A U.S. F/A-18E Super Hornet monitoring a Russian Su-35 fighter jet faced ‘several’ technical issues including failure of its Forward Looking Infrared (FLIR) camera during a mission over Syria in 2017.
The sensor breakdown took place on 18 June 2017 when U.S. fighters were assigned to carry out a close air support (CAS) mission to assist Syrian Democratic Forces (SDF) troops on the ground in northeast Syria. They soon got into a dogfight with a Syrian Su-22 fighter-bomber as it approached SDF positions, RAND Corporation, a California-based think tank doing research for the U.S. military, revealed in a report published recently.
“Even before the Syrian Su-22 Fitter arrived on scene, there was reason for the Navy pilots to consider potential air-to-air contingencies. First, Syrian regime ground forces were operating in proximity to the SDF, so just as coalition aircraft were overhead to provide support to their local partners, it was possible Syrian aircraft would be doing the same in support of pro-regime forces. In addition, a Russian Su-35 Flanker fighter aircraft arrived overhead and began circling the CAS stack,” the report indicated.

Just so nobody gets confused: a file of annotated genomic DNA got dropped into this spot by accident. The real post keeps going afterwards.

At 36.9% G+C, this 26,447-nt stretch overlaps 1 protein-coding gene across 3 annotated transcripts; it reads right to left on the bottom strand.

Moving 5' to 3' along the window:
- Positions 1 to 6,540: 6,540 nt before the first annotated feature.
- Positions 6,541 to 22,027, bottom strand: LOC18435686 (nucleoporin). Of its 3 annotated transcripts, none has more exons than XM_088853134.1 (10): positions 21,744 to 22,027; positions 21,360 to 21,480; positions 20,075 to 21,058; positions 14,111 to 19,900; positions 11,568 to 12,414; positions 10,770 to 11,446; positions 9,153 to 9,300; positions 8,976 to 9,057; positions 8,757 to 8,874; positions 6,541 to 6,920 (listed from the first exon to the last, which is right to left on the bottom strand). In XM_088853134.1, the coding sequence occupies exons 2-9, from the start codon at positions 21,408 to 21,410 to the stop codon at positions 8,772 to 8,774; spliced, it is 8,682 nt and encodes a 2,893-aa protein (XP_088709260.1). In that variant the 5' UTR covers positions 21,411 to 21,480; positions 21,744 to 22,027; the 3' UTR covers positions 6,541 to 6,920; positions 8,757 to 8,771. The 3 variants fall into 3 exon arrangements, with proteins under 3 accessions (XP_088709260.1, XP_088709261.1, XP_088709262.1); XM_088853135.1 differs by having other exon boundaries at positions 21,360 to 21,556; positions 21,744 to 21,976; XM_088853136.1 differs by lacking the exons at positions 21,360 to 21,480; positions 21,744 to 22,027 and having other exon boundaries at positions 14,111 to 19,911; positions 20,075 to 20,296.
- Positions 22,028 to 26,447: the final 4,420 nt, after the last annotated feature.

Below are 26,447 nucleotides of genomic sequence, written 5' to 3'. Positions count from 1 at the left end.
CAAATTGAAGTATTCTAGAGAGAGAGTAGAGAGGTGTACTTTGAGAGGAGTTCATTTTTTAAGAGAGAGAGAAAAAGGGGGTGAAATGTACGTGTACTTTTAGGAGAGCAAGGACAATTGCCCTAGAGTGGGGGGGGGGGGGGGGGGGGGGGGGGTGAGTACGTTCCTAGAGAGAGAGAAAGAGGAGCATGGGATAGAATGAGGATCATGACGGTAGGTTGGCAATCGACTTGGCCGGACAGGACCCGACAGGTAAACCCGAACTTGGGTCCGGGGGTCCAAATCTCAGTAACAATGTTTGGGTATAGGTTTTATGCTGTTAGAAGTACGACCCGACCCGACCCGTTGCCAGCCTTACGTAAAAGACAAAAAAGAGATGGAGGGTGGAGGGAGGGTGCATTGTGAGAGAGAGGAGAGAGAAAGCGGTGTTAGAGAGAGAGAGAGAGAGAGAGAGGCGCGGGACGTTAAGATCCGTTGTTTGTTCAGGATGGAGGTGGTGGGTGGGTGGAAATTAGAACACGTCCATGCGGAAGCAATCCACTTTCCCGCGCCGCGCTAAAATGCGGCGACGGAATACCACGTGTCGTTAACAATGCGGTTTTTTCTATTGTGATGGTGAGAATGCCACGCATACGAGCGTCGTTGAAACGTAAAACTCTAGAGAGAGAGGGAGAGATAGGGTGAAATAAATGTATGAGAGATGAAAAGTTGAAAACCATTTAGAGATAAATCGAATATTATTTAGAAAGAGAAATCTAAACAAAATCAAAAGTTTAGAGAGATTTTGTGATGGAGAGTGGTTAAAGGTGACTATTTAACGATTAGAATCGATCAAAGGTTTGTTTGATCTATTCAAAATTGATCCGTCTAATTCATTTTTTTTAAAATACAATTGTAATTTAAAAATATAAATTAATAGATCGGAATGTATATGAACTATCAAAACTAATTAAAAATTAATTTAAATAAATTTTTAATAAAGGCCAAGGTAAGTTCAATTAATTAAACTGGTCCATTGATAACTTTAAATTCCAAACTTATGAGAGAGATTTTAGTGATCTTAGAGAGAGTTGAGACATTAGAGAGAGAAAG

“The Russian jet was monitored by one of the F/A-18E Super Hornet pilots, who was having issues with his Forward Looking Infrared (FLIR) sensor, which was critical for air-to-ground targeting. To make use of the Super Hornet’s other capabilities, the pilot switched to air-to-air master mode, tracking the Russian fighter, while the remaining three F/A-18 Hornets focused on the air-to-ground mission. It is worth highlighting that the sensor malfunction was just one of several issues encountered on the mission, but the pilots continued to adapt to meet the mission objectives,” it added.
While the report does not elaborate on what these other “issues” were, but does admit that the U.S. aircraft “quickly exited Syrian airspace” amid fears that Syria may activate its air defenses in retaliation to the shootdown of the Su-22 with an AMRAAM.